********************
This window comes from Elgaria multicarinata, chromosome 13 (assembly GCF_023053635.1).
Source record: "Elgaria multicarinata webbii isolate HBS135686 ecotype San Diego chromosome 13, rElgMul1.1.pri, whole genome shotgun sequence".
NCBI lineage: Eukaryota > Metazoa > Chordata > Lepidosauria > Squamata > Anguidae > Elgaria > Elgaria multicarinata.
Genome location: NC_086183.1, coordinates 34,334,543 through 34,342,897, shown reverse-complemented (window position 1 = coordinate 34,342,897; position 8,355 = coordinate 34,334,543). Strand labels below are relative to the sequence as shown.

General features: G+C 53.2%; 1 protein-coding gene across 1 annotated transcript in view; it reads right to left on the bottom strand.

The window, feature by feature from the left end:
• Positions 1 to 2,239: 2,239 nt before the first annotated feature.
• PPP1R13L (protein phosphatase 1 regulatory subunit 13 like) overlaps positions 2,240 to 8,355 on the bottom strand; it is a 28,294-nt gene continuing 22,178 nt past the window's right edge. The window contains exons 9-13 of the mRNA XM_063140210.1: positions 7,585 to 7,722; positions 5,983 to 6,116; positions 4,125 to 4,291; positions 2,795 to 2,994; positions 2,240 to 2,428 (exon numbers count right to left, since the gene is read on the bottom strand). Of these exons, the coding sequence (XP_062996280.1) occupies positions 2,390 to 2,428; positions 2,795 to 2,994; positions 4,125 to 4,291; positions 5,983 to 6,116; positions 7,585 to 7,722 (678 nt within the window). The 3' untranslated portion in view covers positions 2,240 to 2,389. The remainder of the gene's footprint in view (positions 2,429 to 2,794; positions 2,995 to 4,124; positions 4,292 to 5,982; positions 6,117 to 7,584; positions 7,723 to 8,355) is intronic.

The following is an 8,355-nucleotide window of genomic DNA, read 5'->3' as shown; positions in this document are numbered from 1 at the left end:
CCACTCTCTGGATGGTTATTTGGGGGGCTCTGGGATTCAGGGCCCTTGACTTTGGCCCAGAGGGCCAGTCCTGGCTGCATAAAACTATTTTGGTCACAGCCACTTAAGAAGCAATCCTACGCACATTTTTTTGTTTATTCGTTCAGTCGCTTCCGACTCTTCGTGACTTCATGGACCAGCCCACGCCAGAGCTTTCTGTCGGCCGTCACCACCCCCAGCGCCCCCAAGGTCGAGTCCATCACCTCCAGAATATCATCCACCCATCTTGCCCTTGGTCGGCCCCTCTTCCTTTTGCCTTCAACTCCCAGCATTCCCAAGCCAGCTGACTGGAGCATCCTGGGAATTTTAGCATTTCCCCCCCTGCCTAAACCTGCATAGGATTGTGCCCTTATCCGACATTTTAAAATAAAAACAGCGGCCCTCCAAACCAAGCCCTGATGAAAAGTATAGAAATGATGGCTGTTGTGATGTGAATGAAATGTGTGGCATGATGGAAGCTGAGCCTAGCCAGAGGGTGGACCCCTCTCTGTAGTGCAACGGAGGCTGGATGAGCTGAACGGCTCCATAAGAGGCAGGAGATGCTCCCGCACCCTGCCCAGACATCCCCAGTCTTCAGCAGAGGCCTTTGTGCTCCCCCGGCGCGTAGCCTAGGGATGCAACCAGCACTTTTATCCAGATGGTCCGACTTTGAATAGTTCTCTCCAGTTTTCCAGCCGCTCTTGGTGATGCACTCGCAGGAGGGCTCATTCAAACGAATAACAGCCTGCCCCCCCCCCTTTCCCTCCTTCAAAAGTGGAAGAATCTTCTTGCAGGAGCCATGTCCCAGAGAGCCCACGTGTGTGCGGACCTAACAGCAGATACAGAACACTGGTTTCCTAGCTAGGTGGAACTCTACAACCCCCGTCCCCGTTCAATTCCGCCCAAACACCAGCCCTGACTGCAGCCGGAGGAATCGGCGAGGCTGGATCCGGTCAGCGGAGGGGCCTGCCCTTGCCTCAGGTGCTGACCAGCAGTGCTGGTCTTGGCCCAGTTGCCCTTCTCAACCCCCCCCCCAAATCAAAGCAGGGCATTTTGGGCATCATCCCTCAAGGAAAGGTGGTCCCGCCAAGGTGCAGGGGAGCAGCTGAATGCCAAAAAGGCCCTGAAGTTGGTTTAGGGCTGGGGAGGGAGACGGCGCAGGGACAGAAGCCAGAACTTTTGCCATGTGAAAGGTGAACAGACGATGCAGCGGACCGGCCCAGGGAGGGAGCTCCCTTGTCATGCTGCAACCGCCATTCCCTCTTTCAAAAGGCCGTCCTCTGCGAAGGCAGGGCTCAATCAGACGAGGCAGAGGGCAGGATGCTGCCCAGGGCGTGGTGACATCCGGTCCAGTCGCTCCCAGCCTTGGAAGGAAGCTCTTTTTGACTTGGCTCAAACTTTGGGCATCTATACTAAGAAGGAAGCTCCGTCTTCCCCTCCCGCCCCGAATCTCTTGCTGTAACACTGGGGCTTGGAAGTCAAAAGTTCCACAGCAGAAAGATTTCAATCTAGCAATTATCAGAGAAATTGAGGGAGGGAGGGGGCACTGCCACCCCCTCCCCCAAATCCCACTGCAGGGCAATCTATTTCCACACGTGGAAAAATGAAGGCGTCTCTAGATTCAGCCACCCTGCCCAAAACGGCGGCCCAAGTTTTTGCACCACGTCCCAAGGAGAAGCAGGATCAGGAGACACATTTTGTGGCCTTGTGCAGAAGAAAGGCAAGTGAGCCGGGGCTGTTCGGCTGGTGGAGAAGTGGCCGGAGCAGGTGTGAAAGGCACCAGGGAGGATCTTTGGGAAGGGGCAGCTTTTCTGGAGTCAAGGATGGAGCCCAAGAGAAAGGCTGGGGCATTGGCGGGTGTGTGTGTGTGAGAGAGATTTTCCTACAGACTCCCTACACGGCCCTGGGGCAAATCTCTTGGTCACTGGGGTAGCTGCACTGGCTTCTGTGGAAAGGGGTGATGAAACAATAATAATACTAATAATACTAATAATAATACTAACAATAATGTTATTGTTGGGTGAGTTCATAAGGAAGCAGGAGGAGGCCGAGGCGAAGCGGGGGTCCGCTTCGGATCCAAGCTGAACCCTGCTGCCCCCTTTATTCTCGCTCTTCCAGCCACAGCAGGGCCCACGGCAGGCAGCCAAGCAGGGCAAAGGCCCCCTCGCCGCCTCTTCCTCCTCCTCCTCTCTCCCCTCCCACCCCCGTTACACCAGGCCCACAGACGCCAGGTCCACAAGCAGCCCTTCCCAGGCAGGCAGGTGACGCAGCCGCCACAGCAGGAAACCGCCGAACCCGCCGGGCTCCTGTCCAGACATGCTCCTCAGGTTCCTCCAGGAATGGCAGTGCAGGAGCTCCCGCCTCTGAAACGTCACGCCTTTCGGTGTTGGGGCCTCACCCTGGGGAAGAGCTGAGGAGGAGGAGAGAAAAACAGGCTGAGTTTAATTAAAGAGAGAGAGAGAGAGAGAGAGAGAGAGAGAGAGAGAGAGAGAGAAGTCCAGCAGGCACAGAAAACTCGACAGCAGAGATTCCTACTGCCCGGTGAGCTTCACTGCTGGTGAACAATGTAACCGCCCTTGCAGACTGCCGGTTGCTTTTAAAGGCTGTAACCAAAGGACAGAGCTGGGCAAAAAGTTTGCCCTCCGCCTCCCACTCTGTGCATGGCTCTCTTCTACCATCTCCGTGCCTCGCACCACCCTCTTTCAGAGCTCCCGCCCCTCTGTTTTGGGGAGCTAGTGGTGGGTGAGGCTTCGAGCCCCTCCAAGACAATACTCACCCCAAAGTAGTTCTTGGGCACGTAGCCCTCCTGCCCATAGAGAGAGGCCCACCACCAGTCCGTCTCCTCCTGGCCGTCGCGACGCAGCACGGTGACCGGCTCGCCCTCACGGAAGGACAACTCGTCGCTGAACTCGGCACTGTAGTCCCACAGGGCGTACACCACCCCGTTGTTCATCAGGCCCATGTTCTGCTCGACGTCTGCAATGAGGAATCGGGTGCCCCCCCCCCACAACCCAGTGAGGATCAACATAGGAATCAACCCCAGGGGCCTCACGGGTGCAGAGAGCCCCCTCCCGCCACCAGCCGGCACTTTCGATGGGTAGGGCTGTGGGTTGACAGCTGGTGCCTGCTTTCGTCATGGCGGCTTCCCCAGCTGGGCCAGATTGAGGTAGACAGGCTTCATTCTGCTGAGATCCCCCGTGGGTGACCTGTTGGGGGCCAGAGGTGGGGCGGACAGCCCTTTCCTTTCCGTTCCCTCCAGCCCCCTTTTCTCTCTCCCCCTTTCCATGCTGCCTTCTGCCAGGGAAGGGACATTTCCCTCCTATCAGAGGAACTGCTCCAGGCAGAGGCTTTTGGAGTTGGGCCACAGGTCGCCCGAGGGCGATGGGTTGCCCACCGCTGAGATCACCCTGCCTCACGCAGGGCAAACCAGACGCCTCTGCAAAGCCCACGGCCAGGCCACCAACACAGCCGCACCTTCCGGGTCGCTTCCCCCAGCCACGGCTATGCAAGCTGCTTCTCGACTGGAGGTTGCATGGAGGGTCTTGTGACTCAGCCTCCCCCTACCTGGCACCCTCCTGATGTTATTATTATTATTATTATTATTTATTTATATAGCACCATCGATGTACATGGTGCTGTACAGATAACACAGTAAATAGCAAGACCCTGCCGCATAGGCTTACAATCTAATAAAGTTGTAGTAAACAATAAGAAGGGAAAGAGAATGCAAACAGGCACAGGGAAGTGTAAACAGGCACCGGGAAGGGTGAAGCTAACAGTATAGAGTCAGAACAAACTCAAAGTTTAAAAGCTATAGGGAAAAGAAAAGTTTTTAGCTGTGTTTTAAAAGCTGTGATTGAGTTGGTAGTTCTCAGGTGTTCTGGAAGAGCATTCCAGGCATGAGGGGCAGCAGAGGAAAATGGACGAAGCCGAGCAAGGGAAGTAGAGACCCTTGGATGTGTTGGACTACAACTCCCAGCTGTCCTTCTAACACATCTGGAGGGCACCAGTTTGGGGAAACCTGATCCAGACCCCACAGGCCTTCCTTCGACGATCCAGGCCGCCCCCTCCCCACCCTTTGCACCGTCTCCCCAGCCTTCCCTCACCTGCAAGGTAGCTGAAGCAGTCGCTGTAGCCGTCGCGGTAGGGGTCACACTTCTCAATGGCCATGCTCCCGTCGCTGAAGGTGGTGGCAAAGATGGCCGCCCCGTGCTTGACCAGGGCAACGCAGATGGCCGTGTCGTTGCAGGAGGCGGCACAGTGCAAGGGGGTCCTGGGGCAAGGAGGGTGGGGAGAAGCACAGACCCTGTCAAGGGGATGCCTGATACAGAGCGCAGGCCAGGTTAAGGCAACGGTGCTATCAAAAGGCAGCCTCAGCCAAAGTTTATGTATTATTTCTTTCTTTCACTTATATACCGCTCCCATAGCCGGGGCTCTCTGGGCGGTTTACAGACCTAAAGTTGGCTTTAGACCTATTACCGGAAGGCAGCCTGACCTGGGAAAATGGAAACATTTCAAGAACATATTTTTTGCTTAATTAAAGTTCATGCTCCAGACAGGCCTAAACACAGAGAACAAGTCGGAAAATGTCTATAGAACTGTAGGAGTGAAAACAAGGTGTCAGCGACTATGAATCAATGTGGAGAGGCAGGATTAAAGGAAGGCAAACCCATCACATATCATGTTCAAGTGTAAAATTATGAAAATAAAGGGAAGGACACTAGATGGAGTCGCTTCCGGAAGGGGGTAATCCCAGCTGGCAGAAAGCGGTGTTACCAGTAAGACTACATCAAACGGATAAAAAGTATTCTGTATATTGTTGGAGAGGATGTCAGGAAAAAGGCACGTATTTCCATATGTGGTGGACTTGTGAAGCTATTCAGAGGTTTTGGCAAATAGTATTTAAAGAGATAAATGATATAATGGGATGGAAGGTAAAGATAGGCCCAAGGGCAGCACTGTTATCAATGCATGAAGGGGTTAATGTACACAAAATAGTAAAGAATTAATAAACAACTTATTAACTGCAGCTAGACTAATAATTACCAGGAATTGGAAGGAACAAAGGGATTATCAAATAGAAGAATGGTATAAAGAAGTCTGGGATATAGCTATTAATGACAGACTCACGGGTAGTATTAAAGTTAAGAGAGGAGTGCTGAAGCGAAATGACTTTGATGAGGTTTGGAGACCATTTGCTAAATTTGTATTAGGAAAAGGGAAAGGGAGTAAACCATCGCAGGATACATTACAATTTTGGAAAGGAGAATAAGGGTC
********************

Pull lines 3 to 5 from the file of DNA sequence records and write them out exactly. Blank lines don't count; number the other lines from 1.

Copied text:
NCBI lineage: Eukaryota > Metazoa > Chordata > Lepidosauria > Squamata > Anguidae > Elgaria > Elgaria multicarinata.
Genome location: NC_086183.1, coordinates 34,334,543 through 34,342,897, shown reverse-complemented (window position 1 = coordinate 34,342,897; position 8,355 = coordinate 34,334,543). Strand labels below are relative to the sequence as shown.

General features: G+C 53.2%; 1 protein-coding gene across 1 annotated transcript in view; it reads right to left on the bottom strand.